We lack moral imagination. It took a photograph of a dead child – in his smart red top, bright blue shorts and new lace-up shoes – to open our eyes to the reality of the biggest refugee crisis since the Second World War. The statistics had not done it. Nor had the news that 700 boat people had died in a single accident in the Mediterranean. Nor, even, had the reports that 71 migrants had suffocated in the back of a refrigerated lorry. But the image of one three-year-old lying lifeless on a beach has turned a political tide.
Suddenly everyone agrees that “something must be done”. But there is little agreement on what that something might be. Different groups parade solutions to fit their different prejudices. How are we to pick a path through this moral maze?
The public focus is on how many migrants are entering Europe, what should be done with them and where they should be resettled. But if this is the pressing issue it is only a small part of the problem. There are two bigger difficulties.
The first is what can be done about the forces which are driving these people to flee their homes? Until recently the cameras of the British media have focused mainly on Calais, from where several thousand Eritrean, Sudanese and Nigerian migrants have been attempting to enter the UK illegally. But the biggest group of migrants flocking to Europe is, like the dead child Aylan al-Kurdi, from Syria. The second biggest is from Afghanistan. The harsh truth is that British policy in both Syria and Afghanistan, as in Iraq and Libya, played a part in creating the crisis and is now characterised by impotent paralysis. At this level the UK has been part of the problem and not part of the solution.
The second issue concerns how to assist those fleeing war in ways which keep them near enough to their homes to be able to return when the fighting is over. The British Government has a far more honourable record on that: it is spending as much as the rest of the European Union put together to help the four million Syrian refugees in neighbouring countries such as Lebanon and Jordan. Thanks to the Government honouring its pledge to allocate 7p of every £10 of national income on aid, Britain is leading the way in providing food, shelter, medicines and education in those camps.
Even myopic opponents of aid such as the Daily Mail accept this is money well spent, and better than allowing large numbers of foreigners into the UK. But other governments are not doing their bit. The United Nations’ appeal for funds has reached only a third of what is needed. Food rations for Syrian refugees have been cut in half in Lebanon. Other governments must donate more.
And yet the image of Aylan, face-down on a Turkish beach, has switched the focus from the four million in those camps to the comparatively smaller number of people already on the move. Suddenly, David Cameron was wrong-footed. Germany is anticipating taking 800,000 refugees by the end of 2015. Sweden took 81,000 last year. Even Iceland has announced it will take 10,000. It is clearly unfair for Britain to take none.
Yet this is not just about numbers – it’s also about money. The inflow of migrants has laid bare the unfairness of the Dublin Regulations which insist refugees must claim asylum in the first EU country in which they land. Frontline countries (Italy, Greece, Bulgaria and Malta) are bearing disproportionate burdens. A better system to share costs must be found – for those countries, and to support the camps in Lebanon, Jordan, Turkey and Egypt for the millions of Syrians of whom there are no poignant photographs. All this points to the need for a more comprehensive EU-wide system.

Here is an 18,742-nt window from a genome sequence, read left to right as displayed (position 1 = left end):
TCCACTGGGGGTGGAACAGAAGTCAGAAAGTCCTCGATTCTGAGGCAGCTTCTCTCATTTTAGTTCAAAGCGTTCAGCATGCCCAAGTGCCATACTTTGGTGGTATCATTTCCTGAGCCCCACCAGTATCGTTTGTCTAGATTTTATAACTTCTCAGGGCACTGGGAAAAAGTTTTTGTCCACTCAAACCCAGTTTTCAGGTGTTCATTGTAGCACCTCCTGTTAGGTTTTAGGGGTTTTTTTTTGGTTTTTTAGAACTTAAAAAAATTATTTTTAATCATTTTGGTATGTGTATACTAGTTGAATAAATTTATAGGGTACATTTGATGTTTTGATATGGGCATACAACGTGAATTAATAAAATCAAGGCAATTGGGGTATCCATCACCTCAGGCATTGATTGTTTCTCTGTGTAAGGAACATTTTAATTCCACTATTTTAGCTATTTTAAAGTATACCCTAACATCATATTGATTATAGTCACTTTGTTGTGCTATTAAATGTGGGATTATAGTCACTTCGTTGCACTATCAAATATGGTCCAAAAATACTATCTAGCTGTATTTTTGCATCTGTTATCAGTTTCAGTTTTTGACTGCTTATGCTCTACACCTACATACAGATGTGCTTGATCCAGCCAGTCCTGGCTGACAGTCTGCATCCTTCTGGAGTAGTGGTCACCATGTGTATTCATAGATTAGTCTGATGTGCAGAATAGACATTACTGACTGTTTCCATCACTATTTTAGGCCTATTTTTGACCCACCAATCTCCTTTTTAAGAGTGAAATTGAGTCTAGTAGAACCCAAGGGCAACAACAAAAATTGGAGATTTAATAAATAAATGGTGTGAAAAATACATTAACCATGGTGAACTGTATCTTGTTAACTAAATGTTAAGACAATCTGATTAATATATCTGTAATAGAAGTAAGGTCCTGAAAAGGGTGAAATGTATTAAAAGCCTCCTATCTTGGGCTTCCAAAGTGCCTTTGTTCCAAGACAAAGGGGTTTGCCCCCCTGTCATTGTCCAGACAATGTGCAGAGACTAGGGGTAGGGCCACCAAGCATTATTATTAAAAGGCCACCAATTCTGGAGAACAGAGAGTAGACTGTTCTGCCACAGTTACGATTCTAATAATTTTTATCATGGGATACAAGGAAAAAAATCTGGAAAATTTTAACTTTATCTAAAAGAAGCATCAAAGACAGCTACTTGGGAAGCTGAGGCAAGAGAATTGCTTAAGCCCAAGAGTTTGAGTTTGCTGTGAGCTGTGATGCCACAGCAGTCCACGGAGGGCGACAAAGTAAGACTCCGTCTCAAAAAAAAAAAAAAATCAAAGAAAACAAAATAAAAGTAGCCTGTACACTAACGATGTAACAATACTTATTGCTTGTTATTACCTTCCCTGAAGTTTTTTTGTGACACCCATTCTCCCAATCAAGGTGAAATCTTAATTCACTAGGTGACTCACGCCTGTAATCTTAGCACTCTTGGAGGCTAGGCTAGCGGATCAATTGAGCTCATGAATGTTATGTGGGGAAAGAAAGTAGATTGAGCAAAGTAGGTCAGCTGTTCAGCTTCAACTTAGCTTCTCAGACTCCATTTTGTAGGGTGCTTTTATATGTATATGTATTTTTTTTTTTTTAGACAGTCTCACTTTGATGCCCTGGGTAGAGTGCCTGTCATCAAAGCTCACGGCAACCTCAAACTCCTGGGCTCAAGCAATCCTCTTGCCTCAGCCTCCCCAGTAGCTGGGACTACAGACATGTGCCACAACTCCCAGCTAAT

Fixing a quota that allocates so many refugees to each EU country – which is what Germany, France and Austria want – may be a short-term answer. But refugees may not want to go to, or stay put in, poorer EU countries. How are they to be compelled? There is a need, too, to address the deep-rooted fears in Hungary (which has had 156,000 migrants so far this year), Slovakia, Bulgaria and Poland that large numbers of Muslim incomers are what the Hungarian prime minister has called a threat to “the very existence of Christian Europe”.
Addressing such ingrained attitudes requires, like so much else in this exodus, a far longer-term perspective. Part of that must be an insistence from Europe’s Christian leaders that such insularity is hard to square with the vision of love and inclusion set out in the Gospels.
All the great faiths suggest a different paradigm – one which gives priority to the widow, the orphan and the alien. The Chief Rabbi, Ephraim Mirvis, has underscored this by refusing to make a distinction between “genuine refugees” and economic migrants. What should govern our response, he says, is the immediacy of the need of the stranger knocking at our door. His predecessor, Jonathan Sacks, was more explicit, calling on Britain to admit at least 10,000 refugees in a conspicuous echo of the Kindertransport which rescued Jewish children from Nazi Germany.
We should not be afraid of such numbers. The cold fact is that more than 500 million people live in the EU. The 350,000 migrants who have entered Europe so far this year represent less than a 10th of 1 per cent of the total population. Our continent has the means to absorb such a tiny percentage with relative ease.
But first we need to exercise our moral imagination and develop a coherent, continent-wide approach.
Paul Vallely is visiting professor in public ethics at the University of ChesterReuse content